At this time of year, we look forward to feasting to celebrate the holidays. But, as Earth's population grows, feasts may become more scarce.Currently there are more than 7 billion people on the planet; according to some authorities, the increase in population between 1900 and 2000 was greater than that in all of human history. Although these same folks note that the rate of population growth has been slowing, we can still expect that by the year 2100, there will be over 11 billion people hanging around this planet. So, how are we going to feed them all? No, organic agriculture isn't going to do it. Genetic engineering will be needed to help increase food production. And scientists are working constantly to find new and more efficient ways to alter food crops and increase production.
One such method, as my colleague Dr. LeMieux explained here, is to alter the "expression" of some of a plant's genes — that is having the plant make more than usual of its complement of proteins. This method of manipulation has just been described in the journal Science. It involves altering the way green plants respond to changing light in their environment.
When exposed to excess sunlight, green leaves have the ability to shed excess light energy as heat (a process known as nonphotochemical quenching of chlorophyll fluorescence or NPQ) . During this time, photosynthesis slows down, as does the plant's utilization of carbon dioxide to make sugars and starches. When the plant is then shaded, it takes a while for it to regain its usual rate of photosynthesis, making the overall process less efficient. Dr. Johannes Kromdijk from the University of Illinois and colleagues postulated that if they could somehow make plants respond more quickly to shading, they could increase the overall rate of photosynthesis and make the plants more productive.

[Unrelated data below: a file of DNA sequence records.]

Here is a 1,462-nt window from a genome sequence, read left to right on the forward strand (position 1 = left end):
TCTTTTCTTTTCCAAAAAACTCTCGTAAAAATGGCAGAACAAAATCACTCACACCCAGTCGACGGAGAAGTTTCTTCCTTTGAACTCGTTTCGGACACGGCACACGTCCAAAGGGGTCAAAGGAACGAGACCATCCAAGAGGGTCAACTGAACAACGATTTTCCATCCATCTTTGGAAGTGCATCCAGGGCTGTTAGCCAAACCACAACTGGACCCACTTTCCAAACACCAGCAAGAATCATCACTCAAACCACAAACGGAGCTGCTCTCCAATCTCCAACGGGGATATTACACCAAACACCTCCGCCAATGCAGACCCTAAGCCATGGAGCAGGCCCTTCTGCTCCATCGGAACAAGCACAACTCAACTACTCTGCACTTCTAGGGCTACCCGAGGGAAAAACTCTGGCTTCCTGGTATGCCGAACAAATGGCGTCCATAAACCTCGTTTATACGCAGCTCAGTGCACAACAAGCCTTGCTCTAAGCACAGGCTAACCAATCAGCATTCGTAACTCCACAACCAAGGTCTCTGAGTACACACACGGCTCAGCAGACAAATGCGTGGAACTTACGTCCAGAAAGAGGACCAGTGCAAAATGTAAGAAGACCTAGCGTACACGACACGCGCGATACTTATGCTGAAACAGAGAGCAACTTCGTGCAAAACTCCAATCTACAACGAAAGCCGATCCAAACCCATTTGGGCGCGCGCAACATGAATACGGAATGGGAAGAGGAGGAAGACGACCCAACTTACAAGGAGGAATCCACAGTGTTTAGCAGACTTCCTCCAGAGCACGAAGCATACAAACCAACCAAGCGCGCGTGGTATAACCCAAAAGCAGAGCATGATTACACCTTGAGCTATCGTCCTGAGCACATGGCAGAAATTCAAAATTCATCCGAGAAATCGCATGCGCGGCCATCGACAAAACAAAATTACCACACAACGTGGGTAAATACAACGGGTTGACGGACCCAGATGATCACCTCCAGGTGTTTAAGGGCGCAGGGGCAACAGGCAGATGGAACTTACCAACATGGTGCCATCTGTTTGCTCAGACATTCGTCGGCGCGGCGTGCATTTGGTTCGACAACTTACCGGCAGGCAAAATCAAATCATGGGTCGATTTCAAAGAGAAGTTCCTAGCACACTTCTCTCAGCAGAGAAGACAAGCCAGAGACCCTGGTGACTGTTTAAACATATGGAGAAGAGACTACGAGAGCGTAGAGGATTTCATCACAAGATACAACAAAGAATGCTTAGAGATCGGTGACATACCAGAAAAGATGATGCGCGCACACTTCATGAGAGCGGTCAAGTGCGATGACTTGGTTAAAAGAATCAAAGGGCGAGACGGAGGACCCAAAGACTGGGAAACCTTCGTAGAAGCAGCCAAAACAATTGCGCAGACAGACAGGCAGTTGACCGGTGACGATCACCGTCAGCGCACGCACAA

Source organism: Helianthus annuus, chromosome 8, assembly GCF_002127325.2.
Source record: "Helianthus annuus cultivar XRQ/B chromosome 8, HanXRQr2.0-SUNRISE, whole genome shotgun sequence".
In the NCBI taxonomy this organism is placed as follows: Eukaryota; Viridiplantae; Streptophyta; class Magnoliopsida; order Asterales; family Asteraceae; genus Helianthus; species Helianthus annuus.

Using the tobacco plant as a model system, these investigators set out to speed up the recovery rate from NPQ. To do this, they inserted genes to increase the production of several proteins that control the recovery from NPQ. When plants with such genes were grown in the field, they produced anywhere from 14 to 20 percent increases in plant material — stems, leaves, and roots — as well as increased plant height. Clearly, the purpose was not to grow bigger tobacco plants, but to used these plants as an model of what could happen should similar alterations be made in the genomes of food crop plants. In other words, this study was a "proof of concept".
The authors point out that "Efficiency of photosynthesis in the shade declines even further with rapid light transitions caused by clouds and wind-driven movement of overshadowing leaves." But, they concluded, "Increases in crop productivity of 15%, as obtained here, demonstrate a potential means to achieve the increases in crop yield that are forecast to be necessary by 2050."
Much work remains in order to meet such goals — independent replication is necessary, as well as demonstrating that these results can indeed be obtained in food crops. Should this be accomplished, it's just one more way in which genetic engineering can help provide the increased food production that will be needed to feed an ever-expanding human population.